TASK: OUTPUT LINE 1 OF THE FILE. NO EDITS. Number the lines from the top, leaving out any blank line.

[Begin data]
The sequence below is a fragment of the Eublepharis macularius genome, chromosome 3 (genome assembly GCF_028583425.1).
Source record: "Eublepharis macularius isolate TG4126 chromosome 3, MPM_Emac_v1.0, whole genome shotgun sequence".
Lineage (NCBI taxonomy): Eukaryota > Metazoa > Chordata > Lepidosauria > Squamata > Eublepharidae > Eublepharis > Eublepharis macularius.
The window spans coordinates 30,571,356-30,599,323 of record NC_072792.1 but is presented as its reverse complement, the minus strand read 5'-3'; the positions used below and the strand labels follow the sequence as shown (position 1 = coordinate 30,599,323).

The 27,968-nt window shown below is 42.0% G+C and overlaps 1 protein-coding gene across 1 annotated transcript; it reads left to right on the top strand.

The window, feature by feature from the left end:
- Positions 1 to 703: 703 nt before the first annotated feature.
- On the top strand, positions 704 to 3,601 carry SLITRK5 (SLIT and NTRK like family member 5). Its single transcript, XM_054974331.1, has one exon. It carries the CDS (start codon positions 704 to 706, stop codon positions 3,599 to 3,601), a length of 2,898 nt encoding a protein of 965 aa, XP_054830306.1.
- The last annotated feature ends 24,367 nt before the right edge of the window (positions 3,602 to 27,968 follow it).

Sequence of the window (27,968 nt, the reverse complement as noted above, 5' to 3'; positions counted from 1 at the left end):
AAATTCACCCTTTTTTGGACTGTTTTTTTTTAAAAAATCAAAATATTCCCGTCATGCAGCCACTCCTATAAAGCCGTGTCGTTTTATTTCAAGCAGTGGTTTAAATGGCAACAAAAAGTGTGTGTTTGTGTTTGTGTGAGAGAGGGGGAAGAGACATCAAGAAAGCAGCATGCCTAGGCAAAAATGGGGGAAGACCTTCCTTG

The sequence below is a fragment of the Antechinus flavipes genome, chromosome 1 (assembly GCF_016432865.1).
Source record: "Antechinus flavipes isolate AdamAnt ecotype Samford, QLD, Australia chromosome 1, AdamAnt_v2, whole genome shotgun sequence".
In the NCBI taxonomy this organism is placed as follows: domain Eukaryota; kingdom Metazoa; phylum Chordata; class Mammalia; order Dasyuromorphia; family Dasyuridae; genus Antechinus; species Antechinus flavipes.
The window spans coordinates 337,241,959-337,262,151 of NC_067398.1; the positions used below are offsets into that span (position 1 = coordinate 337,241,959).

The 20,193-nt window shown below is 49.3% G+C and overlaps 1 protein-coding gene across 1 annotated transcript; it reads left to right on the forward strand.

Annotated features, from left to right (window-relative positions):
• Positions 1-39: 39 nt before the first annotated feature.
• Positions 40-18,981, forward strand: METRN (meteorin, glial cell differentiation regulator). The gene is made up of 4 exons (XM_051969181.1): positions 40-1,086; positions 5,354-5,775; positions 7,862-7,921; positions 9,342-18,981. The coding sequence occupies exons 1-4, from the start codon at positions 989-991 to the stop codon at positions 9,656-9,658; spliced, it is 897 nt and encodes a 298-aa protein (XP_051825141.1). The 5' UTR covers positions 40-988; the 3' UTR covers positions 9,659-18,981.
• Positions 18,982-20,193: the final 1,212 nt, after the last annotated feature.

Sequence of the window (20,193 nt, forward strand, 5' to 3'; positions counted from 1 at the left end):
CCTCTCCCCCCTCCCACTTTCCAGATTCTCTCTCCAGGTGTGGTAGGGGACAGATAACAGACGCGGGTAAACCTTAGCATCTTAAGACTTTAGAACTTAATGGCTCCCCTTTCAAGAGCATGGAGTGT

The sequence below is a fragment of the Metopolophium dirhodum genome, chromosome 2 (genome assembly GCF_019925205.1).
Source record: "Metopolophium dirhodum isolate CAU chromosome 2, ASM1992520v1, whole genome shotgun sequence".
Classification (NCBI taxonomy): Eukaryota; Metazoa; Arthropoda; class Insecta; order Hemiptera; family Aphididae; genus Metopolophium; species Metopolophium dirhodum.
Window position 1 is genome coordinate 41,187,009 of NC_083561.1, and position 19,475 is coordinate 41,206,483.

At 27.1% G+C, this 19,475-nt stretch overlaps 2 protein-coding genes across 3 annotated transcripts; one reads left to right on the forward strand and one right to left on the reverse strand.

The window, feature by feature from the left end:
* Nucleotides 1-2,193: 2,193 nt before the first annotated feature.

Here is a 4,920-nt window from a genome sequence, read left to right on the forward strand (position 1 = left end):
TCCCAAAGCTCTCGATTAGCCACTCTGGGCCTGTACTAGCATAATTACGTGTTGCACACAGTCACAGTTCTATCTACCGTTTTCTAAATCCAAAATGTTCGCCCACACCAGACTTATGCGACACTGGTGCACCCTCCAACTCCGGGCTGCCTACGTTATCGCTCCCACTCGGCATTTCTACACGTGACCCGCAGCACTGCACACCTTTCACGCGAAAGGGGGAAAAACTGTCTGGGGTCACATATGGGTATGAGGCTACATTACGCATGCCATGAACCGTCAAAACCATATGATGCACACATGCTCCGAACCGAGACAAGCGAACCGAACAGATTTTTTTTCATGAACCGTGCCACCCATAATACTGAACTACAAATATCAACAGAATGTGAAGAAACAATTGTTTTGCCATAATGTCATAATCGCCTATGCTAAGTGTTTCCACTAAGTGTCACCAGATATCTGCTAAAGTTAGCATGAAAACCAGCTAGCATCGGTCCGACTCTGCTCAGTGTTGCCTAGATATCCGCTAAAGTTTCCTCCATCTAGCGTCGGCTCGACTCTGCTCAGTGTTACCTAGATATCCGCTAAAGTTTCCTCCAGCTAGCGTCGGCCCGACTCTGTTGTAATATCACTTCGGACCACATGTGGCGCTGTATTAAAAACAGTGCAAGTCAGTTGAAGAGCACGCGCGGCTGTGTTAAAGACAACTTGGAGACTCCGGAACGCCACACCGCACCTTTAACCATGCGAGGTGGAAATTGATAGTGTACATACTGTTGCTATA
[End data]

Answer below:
The sequence below is a fragment of the Eublepharis macularius genome, chromosome 3 (genome assembly GCF_028583425.1).